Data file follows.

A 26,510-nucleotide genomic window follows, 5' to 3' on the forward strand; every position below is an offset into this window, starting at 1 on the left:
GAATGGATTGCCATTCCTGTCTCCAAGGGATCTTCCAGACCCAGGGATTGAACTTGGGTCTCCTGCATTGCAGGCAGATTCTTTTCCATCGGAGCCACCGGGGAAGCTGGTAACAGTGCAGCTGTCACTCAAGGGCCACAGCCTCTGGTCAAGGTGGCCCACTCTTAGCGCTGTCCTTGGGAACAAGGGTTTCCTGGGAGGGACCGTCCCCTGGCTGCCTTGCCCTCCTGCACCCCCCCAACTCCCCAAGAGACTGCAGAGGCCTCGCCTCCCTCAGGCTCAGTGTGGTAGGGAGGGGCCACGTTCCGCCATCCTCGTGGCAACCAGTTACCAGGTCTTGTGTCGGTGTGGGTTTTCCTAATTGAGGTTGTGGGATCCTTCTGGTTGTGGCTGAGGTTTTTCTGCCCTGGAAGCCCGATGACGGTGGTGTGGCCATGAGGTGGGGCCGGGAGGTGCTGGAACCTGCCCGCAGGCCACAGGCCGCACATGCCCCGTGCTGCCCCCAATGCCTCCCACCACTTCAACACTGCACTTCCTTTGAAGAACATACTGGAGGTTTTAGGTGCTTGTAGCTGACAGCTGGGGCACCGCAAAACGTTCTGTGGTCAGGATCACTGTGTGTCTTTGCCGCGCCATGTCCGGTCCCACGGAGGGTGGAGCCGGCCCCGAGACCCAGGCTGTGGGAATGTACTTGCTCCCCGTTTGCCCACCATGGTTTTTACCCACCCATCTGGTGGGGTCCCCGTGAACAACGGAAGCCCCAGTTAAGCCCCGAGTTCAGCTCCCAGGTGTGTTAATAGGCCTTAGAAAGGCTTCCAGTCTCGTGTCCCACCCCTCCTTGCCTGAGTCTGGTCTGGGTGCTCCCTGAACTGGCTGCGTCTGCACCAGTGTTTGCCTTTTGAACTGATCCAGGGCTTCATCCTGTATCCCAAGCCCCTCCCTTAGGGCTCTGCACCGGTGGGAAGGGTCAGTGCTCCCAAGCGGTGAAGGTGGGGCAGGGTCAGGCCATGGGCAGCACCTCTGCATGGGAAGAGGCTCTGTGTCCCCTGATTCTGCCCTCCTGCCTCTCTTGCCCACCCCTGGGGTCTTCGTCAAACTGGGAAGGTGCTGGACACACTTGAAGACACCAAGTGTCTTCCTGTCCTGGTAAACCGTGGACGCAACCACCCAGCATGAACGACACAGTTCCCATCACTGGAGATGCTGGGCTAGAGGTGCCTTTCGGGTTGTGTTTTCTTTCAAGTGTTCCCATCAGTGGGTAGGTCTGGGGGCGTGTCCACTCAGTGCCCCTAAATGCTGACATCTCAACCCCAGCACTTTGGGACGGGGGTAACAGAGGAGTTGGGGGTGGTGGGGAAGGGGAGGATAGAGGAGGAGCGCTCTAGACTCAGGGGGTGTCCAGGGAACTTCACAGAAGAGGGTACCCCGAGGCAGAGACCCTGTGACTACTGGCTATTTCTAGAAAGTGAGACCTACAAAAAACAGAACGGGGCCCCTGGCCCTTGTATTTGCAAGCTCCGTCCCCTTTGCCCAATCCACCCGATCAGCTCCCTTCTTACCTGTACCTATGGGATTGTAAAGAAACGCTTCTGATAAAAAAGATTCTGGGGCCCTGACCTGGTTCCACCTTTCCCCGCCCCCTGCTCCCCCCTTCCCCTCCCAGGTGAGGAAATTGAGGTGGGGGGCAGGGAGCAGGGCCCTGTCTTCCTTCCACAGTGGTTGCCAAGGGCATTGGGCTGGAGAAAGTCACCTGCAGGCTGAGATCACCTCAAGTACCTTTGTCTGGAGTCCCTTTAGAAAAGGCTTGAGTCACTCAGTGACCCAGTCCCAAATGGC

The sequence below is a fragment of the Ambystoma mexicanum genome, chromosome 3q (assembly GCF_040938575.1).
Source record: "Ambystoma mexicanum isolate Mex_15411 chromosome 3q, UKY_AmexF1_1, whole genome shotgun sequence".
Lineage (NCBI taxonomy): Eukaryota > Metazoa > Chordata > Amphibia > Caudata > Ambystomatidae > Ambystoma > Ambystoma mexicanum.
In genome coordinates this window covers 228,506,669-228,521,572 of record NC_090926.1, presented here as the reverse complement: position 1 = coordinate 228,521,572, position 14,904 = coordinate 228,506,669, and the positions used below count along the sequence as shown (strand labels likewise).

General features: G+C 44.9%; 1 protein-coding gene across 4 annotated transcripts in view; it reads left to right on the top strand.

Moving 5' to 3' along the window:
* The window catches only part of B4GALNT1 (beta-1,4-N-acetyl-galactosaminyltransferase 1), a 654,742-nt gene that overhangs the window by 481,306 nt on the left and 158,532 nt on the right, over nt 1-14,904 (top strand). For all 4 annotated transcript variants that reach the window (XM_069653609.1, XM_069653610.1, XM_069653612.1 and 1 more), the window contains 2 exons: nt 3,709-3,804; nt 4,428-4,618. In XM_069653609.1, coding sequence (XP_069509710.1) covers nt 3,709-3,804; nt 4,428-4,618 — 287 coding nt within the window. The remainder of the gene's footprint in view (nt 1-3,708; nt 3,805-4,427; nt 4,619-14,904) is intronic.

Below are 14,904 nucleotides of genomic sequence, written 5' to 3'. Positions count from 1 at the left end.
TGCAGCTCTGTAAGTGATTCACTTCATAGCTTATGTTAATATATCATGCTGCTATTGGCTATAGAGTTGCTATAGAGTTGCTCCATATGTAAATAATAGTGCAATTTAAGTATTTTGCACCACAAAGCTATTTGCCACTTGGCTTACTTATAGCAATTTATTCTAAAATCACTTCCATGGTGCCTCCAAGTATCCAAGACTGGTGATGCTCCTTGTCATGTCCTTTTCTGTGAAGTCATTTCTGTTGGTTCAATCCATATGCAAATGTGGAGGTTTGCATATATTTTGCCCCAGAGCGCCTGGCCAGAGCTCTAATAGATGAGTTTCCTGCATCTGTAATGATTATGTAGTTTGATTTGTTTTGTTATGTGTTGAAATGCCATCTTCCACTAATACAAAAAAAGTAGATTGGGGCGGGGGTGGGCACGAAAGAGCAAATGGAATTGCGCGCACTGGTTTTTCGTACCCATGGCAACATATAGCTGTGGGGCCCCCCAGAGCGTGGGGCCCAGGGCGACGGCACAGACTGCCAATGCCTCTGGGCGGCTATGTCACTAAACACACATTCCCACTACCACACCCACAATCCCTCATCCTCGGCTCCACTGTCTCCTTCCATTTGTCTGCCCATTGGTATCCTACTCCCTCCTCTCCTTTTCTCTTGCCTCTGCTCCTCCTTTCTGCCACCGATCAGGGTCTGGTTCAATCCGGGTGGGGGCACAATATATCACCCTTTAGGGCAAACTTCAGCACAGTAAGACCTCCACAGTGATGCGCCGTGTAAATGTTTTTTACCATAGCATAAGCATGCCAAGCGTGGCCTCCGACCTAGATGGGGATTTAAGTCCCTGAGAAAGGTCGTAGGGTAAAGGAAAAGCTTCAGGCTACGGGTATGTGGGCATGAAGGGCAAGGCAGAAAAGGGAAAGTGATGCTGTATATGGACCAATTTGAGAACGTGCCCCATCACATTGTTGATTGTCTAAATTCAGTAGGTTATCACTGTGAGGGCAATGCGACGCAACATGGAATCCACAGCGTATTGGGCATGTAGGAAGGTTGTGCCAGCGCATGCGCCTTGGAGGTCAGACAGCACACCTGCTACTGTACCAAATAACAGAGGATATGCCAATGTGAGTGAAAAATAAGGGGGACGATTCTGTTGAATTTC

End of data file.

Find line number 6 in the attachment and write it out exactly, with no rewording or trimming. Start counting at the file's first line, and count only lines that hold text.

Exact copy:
In genome coordinates this window covers 228,506,669-228,521,572 of record NC_090926.1, presented here as the reverse complement: position 1 = coordinate 228,521,572, position 14,904 = coordinate 228,506,669, and the positions used below count along the sequence as shown (strand labels likewise).